Preliminary characterisation of the response to LPS in different macrophage populations
To enable the study of the macrophages from the twenty-five animals at the same time and under the same conditions, AM, PBMC and BMC were frozen as described previously  on the day of the harvest and used a few weeks later. PBMC and BMC were cultured for 5 to 7 days in the presence of rhCSF-1 until differentiation into macrophages . The three types of macrophages were seeded at 1×106 cells/ml, cultivated overnight before removing non-adherent cells, replacing the medium, and cultivating with or without LPS (100 ng/ml). Morphologically, the BMDM and MDM were more spread on the substratum by comparison to AM, where a subpopulation of cells is non-adherent (Figure 1C, D, E). Each of the populations expressed the macrophage markers CD14 and CD16, albeit at varying levels (Figure 1F-K). In order to control for the efficacy of LPS stimulation in each experiment, prior to expression profiling, TNF concentration was measured in the supernatant of the culture at 0 and 7 h (Figure 1L). With the exception of AM from HAM and LW, there were no obvious differences between the breeds in terms of the magnitude of this response. The higher production of TNF by AM from these 2 breeds appeared to be due to a higher percentage of adherent macrophages amongst the cells from the broncho-alveolar lavage, which would not interfere with the microarray analysis.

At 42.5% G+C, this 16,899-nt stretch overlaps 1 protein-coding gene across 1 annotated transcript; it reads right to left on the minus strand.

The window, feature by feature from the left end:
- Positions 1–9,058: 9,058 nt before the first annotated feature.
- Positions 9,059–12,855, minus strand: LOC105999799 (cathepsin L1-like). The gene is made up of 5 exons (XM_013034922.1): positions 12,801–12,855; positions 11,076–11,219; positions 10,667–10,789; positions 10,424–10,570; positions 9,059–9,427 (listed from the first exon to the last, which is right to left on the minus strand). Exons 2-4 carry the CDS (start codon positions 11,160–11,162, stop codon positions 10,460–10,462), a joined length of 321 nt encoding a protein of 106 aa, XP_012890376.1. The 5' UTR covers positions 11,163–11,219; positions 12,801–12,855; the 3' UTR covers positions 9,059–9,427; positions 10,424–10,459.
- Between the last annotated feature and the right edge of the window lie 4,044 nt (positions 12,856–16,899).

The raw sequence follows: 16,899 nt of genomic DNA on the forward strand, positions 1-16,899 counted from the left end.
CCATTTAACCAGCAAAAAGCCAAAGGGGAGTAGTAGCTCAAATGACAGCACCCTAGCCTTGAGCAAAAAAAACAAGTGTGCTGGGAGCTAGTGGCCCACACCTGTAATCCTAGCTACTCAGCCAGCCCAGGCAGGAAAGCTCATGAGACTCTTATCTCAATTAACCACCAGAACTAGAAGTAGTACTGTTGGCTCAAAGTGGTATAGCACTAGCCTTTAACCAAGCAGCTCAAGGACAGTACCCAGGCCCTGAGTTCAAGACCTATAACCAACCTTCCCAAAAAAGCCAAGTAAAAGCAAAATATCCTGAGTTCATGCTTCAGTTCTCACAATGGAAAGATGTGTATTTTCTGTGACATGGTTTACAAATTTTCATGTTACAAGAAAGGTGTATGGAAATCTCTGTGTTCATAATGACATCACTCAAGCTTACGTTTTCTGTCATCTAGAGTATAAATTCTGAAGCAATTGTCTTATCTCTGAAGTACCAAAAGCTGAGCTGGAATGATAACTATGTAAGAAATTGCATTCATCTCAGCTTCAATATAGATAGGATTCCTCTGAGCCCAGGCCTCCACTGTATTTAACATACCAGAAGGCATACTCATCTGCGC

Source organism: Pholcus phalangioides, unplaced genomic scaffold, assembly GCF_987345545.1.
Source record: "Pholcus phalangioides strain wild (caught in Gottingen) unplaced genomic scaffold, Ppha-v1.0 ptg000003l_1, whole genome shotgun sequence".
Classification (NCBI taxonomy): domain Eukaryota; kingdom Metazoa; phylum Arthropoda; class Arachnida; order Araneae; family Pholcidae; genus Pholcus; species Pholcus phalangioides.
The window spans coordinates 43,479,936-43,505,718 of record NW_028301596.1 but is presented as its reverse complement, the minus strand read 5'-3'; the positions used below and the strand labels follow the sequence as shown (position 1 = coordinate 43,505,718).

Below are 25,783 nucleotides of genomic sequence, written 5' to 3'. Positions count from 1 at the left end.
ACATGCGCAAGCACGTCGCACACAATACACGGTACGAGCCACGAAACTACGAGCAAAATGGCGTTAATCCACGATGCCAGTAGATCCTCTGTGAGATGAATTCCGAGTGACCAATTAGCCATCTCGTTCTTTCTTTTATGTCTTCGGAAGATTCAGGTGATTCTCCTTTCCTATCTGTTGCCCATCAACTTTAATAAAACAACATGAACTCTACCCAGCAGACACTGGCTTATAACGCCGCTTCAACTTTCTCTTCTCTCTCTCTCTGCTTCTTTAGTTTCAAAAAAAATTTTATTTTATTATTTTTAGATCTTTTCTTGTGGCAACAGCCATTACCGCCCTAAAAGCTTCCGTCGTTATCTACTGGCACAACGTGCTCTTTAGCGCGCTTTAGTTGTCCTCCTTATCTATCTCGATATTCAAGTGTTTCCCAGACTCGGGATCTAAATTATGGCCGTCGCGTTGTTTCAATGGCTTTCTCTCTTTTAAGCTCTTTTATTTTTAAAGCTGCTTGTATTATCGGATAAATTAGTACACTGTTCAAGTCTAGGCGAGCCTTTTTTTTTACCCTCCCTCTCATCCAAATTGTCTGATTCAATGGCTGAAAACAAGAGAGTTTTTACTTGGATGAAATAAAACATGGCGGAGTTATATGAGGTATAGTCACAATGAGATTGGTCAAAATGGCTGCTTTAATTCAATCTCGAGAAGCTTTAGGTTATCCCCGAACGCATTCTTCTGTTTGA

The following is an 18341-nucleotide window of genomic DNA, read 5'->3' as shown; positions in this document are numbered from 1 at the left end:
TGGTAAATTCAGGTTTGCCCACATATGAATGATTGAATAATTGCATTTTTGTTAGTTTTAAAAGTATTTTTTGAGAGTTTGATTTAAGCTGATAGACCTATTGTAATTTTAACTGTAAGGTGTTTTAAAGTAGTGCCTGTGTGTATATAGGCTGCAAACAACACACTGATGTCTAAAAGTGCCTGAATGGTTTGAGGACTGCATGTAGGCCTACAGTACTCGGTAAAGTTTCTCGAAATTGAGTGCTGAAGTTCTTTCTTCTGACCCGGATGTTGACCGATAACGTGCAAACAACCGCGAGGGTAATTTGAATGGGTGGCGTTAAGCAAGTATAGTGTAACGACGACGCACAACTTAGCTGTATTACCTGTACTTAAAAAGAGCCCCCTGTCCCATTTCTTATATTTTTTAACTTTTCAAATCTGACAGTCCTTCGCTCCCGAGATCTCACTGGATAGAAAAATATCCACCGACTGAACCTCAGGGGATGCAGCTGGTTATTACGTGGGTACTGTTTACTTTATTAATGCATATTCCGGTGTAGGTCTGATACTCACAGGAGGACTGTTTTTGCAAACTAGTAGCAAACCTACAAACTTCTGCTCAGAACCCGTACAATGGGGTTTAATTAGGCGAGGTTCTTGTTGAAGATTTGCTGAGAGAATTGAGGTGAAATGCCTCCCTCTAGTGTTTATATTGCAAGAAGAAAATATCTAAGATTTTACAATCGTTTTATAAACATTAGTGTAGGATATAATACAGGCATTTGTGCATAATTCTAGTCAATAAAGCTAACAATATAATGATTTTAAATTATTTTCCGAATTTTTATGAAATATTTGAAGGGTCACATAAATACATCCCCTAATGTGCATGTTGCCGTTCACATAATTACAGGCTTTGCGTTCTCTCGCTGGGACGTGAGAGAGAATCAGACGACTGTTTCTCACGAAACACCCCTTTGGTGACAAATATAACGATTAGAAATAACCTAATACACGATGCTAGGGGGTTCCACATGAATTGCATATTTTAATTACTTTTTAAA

Alveolar macrophages show a distinct expression profile from BMDM and MDM
The recently published pig gene expression atlas  included replicates of AM, BMDM and MDM from two individual crossbred pigs, but did not compare the populations in detail. We inferred that AM were distinct from macrophages in the wall of the gut, notably in their expression of C-type lectin receptor genes.. The current dataset permits comparison in much greater depth, with the macrophages isolated from the same animals, and with 25-fold replication of the comparison. PCA analysis of the data based upon cell compartment clearly distinguishes AM from BMDM and MDM which are very similar to each other (Figure 2B).
The second supercluster (407 nodes) is made up of clusters of genes down-regulated after LPS stimulation, such as cluster 05 and 23 (Figure 3E-F). These two clusters contain genes encoding proteins linked to intracellular signalling, kinase and phosphatase (PKC, PIK3IP1, TRAK2, DNM3, PLEK). The full list of clusters and the probes within them can be found in the Additional file 1.
Differential regulation of LPS-responsive genes in AM